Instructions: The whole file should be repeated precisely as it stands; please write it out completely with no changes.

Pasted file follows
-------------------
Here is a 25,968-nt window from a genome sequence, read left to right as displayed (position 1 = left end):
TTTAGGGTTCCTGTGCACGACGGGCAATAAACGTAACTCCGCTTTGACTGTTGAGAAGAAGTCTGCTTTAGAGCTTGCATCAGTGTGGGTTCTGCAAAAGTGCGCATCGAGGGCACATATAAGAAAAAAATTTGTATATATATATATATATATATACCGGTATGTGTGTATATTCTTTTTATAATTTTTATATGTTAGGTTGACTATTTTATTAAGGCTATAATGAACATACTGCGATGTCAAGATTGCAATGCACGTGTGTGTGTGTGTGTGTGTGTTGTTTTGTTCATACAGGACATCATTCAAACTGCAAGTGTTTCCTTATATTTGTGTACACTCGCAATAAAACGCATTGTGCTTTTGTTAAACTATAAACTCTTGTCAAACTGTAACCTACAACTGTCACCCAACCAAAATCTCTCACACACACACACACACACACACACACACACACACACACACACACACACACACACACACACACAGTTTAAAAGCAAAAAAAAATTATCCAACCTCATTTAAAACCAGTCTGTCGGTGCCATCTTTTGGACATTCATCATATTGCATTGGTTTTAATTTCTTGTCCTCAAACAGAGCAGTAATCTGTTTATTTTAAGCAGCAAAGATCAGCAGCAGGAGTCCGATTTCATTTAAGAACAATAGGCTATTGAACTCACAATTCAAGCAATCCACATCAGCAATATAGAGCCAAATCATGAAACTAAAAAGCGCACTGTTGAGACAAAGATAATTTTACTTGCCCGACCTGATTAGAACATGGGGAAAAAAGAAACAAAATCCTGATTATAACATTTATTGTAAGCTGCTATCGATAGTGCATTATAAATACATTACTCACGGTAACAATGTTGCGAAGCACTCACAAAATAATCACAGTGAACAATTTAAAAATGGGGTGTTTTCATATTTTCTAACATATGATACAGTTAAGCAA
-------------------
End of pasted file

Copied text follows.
Here is a 25,968-nt window from a genome sequence, read left to right as displayed (position 1 = left end):
TTTAGGGTTCCTGTGCACGACGGGCAATAAACGTAACTCCGCTTTGACTGTTGAGAAGAAGTCTGCTTTAGAGCTTGCATCAGTGTGGGTTCTGCAAAAGTGCGCATCGAGGGCACATATAAGAAAAAAATTTGTATATATATATATATATATATACCGGTATGTGTGTATATTCTTTTTATAATTTTTATATGTTAGGTTGACTATTTTATTAAGGCTATAATGAACATACTGCGATGTCAAGATTGCAATGCACGTGTGTGTGTGTGTGTGTGTGTTGTTTTGTTCATACAGGACATCATTCAAACTGCAAGTGTTTCCTTATATTTGTGTACACTCGCAATAAAACGCATTGTGCTTTTGTTAAACTATAAACTCTTGTCAAACTGTAACCTACAACTGTCACCCAACCAAAATCTCTCACACACACACACACACACACACACACACACACACACACACACACACACACACACACACACACAGTTTAAAAGCAAAAAAAAATTATCCAACCTCATTTAAAACCAGTCTGTCGGTGCCATCTTTTGGACATTCATCATATTGCATTGGTTTTAATTTCTTGTCCTCAAACAGAGCAGTAATCTGTTTATTTTAAGCAGCAAAGATCAGCAGCAGGAGTCCGATTTCATTTAAGAACAATAGGCTATTGAACTCACAATTCAAGCAATCCACATCAGCAATATAGAGCCAAATCATGAAACTAAAAAGCGCACTGTTGAGACAAAGATAATTTTACTTGCCCGACCTGATTAGAACATGGGGAAAAAAGAAACAAAATCCTGATTATAACATTTATTGTAAGCTGCTATCGATAGTGCATTATAAATACATTACTCACGGTAACAATGTTGCGAAGCACTCACAAAATAATCACAGTGAACAATTTAAAAATGGGGTGTTTTCATATTTTCTAACATATGATACAGTTAAGCAA